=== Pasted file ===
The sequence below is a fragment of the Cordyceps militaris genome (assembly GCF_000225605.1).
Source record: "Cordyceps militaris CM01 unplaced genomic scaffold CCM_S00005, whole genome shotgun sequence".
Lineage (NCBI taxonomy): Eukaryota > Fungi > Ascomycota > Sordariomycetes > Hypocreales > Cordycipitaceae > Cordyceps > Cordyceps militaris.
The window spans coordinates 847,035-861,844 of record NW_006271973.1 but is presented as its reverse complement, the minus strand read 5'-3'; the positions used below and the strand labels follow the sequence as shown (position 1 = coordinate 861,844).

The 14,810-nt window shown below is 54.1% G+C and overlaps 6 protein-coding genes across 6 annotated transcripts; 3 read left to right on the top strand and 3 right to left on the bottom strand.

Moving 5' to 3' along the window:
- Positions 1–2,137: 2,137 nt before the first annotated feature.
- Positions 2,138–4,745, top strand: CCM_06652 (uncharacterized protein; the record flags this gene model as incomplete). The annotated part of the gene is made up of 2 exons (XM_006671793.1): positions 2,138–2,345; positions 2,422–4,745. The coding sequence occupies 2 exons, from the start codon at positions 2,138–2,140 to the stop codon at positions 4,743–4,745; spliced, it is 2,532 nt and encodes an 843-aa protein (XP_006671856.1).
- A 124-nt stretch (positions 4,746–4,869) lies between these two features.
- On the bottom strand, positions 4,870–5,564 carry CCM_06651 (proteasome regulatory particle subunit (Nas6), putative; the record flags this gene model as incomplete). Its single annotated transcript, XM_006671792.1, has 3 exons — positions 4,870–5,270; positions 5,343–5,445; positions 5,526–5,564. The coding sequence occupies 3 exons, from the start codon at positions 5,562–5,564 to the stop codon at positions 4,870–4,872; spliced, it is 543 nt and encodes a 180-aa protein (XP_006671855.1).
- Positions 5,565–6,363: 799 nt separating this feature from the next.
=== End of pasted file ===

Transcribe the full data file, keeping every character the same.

The sequence below is a fragment of the Cordyceps militaris genome (assembly GCF_000225605.1).
Source record: "Cordyceps militaris CM01 unplaced genomic scaffold CCM_S00005, whole genome shotgun sequence".
Lineage (NCBI taxonomy): Eukaryota > Fungi > Ascomycota > Sordariomycetes > Hypocreales > Cordycipitaceae > Cordyceps > Cordyceps militaris.
The window spans coordinates 847,035-861,844 of record NW_006271973.1 but is presented as its reverse complement, the minus strand read 5'-3'; the positions used below and the strand labels follow the sequence as shown (position 1 = coordinate 861,844).

The 14,810-nt window shown below is 54.1% G+C and overlaps 6 protein-coding genes across 6 annotated transcripts; 3 read left to right on the top strand and 3 right to left on the bottom strand.

Moving 5' to 3' along the window:
- Positions 1–2,137: 2,137 nt before the first annotated feature.
- Positions 2,138–4,745, top strand: CCM_06652 (uncharacterized protein; the record flags this gene model as incomplete). The annotated part of the gene is made up of 2 exons (XM_006671793.1): positions 2,138–2,345; positions 2,422–4,745. The coding sequence occupies 2 exons, from the start codon at positions 2,138–2,140 to the stop codon at positions 4,743–4,745; spliced, it is 2,532 nt and encodes an 843-aa protein (XP_006671856.1).
- A 124-nt stretch (positions 4,746–4,869) lies between these two features.
- On the bottom strand, positions 4,870–5,564 carry CCM_06651 (proteasome regulatory particle subunit (Nas6), putative; the record flags this gene model as incomplete). Its single annotated transcript, XM_006671792.1, has 3 exons — positions 4,870–5,270; positions 5,343–5,445; positions 5,526–5,564. The coding sequence occupies 3 exons, from the start codon at positions 5,562–5,564 to the stop codon at positions 4,870–4,872; spliced, it is 543 nt and encodes a 180-aa protein (XP_006671855.1).
- Positions 5,565–6,363: 799 nt separating this feature from the next.